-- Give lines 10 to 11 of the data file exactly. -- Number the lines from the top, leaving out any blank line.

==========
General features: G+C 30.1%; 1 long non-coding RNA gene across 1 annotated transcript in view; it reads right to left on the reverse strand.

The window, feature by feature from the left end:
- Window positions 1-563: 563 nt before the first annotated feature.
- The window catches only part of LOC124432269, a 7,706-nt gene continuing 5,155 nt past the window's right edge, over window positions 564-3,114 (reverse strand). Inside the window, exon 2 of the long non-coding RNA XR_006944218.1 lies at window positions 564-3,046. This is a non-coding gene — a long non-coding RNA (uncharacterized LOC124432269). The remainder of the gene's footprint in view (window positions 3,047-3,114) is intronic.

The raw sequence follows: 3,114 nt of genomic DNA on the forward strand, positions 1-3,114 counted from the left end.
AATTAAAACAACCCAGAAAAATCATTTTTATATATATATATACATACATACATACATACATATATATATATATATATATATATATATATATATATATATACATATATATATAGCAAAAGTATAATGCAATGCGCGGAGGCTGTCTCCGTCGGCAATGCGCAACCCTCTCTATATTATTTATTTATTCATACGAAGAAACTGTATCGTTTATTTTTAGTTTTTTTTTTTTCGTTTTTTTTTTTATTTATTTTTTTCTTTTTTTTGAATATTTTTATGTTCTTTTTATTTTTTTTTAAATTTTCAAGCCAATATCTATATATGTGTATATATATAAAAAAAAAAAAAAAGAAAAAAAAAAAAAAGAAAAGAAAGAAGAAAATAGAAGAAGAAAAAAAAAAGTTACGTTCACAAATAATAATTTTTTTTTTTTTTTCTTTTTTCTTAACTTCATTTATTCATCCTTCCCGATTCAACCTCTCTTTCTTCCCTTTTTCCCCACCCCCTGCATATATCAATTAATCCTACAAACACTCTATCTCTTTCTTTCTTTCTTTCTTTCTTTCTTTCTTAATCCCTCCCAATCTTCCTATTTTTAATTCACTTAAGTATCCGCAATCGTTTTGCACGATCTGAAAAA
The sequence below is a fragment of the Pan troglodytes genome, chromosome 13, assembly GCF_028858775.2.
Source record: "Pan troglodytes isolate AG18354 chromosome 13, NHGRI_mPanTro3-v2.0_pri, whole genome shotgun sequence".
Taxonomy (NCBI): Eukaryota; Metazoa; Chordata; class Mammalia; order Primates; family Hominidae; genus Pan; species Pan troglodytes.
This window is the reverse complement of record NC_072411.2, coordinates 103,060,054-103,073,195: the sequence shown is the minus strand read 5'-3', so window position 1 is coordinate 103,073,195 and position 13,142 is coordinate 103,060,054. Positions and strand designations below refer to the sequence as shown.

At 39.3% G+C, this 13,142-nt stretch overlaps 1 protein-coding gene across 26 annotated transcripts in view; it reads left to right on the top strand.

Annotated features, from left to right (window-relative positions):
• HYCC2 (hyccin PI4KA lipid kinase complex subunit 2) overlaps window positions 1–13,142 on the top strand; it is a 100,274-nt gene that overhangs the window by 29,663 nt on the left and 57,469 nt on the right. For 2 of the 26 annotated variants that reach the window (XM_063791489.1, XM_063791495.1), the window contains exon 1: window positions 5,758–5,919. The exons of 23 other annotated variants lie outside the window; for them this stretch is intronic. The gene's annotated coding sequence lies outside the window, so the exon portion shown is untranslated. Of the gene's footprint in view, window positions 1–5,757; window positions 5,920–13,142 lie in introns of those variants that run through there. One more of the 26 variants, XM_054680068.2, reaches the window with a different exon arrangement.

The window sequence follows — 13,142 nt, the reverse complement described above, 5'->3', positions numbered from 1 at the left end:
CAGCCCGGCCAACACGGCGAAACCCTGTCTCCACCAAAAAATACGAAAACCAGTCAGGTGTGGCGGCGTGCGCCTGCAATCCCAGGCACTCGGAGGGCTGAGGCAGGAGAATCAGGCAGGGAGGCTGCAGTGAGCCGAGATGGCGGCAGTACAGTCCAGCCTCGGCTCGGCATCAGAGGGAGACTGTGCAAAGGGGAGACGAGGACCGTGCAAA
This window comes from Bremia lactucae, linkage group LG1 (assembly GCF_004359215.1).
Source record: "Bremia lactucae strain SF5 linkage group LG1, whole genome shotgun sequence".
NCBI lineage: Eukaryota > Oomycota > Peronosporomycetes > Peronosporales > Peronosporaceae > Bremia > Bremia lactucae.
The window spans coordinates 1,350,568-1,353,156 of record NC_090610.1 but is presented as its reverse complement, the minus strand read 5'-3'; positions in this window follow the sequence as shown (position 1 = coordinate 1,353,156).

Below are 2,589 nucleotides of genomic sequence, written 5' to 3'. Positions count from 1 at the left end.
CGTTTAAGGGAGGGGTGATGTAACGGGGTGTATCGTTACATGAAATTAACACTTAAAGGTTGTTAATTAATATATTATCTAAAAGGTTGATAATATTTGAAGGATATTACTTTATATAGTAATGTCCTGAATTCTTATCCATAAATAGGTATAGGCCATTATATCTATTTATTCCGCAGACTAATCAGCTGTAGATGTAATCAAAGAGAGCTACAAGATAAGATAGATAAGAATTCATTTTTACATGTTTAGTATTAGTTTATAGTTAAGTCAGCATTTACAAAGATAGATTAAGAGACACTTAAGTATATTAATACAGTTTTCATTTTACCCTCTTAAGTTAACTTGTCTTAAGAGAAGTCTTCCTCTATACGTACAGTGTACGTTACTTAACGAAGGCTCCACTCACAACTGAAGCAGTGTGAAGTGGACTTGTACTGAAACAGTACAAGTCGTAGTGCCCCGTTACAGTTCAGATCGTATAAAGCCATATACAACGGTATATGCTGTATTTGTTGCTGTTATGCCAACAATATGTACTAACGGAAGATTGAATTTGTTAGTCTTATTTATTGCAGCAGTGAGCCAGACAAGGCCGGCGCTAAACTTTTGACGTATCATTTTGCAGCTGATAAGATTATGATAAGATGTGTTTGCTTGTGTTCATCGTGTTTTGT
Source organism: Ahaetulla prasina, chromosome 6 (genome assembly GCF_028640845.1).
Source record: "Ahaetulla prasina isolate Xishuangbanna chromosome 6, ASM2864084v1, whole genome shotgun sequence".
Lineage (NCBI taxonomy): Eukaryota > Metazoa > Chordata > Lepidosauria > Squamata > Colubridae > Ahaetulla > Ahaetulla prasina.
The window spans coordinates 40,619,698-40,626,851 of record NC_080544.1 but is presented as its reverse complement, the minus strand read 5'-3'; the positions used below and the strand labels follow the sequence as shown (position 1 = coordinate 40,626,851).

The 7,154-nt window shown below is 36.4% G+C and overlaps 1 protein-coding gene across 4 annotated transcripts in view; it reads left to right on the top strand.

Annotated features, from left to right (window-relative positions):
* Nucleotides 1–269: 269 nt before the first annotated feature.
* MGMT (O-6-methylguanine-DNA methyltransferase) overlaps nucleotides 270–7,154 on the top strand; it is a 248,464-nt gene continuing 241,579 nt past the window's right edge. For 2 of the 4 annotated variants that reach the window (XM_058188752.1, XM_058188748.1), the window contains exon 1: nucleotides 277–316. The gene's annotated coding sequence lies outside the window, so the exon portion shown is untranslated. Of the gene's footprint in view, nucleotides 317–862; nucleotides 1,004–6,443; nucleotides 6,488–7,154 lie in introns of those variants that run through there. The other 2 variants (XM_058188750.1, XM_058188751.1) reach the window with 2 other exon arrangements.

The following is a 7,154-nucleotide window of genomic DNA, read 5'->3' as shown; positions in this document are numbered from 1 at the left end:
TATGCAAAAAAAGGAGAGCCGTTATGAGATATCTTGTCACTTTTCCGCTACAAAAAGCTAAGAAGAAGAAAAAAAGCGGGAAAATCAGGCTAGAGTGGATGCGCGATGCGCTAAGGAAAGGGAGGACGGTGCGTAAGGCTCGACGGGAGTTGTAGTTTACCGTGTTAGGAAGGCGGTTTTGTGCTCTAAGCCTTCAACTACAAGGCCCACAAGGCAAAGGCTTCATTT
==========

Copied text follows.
This window is the reverse complement of record NC_072411.2, coordinates 103,060,054-103,073,195: the sequence shown is the minus strand read 5'-3', so window position 1 is coordinate 103,073,195 and position 13,142 is coordinate 103,060,054. Positions and strand designations below refer to the sequence as shown.

At 39.3% G+C, this 13,142-nt stretch overlaps 1 protein-coding gene across 26 annotated transcripts in view; it reads left to right on the top strand.